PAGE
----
Policies & Procedures
Any organisation, no matter its size, should have clear values and sound internal policies and procedures. The values represent the aspirations for an ethical and professional behaviour, while the policies and procedures complement the leadership by providing the means that pave the way towards those aspirations. At the same time, the policies and procedures are the basis of good organisational governance and of a managerial style focused on strategical decisions and long term impact. Secondly, they introduce a higher degree of predictibility and organisational stability. Thirdly, they eliminate the opportunities for discretionary management and unethical and illegal behaviour.
Currently, our internal Policies & Procedures cover 5 main area: (i) operational management; (ii) financial management; (iii) organisational ethics, which deals with all administrative decisions and the general behaviour in our organisation; (ii) research conduct, including both the way we understand to get involved in research and publish our work; and (iii) environmental impact, referring to the way we influence directly and indirectly the environment through our activities.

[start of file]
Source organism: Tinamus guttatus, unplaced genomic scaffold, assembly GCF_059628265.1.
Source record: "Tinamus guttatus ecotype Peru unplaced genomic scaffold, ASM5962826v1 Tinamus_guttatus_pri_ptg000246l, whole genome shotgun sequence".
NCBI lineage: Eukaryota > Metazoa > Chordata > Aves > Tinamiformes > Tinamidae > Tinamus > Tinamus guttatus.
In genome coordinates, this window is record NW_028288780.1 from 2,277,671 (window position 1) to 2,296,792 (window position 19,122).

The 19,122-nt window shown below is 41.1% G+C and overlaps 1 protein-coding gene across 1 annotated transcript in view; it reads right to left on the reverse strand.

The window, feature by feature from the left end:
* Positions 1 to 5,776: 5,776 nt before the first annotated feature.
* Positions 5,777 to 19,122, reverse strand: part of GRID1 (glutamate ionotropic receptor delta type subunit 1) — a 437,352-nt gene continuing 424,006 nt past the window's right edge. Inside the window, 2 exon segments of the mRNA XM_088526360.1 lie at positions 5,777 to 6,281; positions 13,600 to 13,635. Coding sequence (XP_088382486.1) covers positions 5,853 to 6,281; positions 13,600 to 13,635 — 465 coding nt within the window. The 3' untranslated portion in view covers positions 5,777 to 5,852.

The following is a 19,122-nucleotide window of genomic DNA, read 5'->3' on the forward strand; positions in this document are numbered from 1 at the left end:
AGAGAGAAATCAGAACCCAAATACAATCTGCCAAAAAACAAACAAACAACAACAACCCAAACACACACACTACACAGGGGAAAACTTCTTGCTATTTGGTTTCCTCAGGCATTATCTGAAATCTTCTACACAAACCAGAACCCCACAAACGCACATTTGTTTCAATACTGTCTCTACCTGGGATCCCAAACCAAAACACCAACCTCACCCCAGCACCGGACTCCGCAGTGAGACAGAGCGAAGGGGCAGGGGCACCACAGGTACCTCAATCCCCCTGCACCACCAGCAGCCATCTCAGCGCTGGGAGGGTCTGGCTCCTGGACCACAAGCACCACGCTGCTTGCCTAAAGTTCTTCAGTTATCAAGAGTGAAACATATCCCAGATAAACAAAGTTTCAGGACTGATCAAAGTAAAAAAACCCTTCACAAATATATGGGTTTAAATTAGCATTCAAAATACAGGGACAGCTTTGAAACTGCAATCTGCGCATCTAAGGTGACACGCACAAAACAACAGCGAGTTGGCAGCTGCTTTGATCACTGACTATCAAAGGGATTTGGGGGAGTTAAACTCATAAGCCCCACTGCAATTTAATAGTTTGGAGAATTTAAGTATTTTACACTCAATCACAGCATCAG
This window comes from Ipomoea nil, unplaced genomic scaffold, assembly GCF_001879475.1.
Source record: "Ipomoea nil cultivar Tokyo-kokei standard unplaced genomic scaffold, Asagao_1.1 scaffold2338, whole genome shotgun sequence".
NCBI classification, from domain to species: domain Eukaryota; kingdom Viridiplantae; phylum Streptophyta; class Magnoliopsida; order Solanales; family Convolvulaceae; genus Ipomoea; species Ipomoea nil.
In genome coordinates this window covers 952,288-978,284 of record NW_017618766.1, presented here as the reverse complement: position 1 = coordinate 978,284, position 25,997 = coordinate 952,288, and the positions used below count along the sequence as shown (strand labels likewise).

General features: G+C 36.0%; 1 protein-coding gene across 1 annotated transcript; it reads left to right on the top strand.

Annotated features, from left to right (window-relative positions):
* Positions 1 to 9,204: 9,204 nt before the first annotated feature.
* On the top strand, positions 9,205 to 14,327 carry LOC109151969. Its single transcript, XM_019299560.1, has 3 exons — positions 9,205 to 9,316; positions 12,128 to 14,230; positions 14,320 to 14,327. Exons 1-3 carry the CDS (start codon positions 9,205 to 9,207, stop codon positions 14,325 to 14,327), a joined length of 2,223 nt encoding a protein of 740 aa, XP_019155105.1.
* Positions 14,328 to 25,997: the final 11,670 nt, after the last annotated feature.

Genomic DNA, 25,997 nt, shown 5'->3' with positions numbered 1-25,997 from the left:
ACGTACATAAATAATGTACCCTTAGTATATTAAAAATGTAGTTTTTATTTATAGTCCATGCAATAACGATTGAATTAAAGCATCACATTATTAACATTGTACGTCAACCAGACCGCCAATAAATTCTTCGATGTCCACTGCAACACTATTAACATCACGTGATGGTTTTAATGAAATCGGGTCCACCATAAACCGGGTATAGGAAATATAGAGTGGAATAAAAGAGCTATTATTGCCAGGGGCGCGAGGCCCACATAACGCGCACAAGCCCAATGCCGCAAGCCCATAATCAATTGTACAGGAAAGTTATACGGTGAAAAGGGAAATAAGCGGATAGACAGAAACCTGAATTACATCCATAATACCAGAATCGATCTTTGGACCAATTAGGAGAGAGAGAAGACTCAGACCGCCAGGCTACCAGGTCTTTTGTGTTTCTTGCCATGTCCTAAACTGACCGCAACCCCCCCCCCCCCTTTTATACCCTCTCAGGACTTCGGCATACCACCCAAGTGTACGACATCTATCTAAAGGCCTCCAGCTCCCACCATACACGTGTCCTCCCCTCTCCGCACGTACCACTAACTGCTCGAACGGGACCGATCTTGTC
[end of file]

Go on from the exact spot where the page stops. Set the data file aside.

CARMAE is not politically affiliated nor politically active. Though our members may express views that have implications on public policies and governmental affairs, we respect everyone’s political choices and consider that research, publishing, counseling, and any advocacy activity should be free from any political connotation. For instance, supporting the fight against corruption should not be interpreted in any political context, because our perspective is as much as possible a comprehensive one, without bearing any political ties, and based on in-depth research of the phenomenon. Similarly, valuing freedom of expression, especially in the case of journalists, does not mean we support a certain political view, because freedom of expression is a fundamental right, not a political value. Or providing arguments in favour of the ‘universal basic income’ should not put us in one political category or another, because this is an economic concept, not a political one.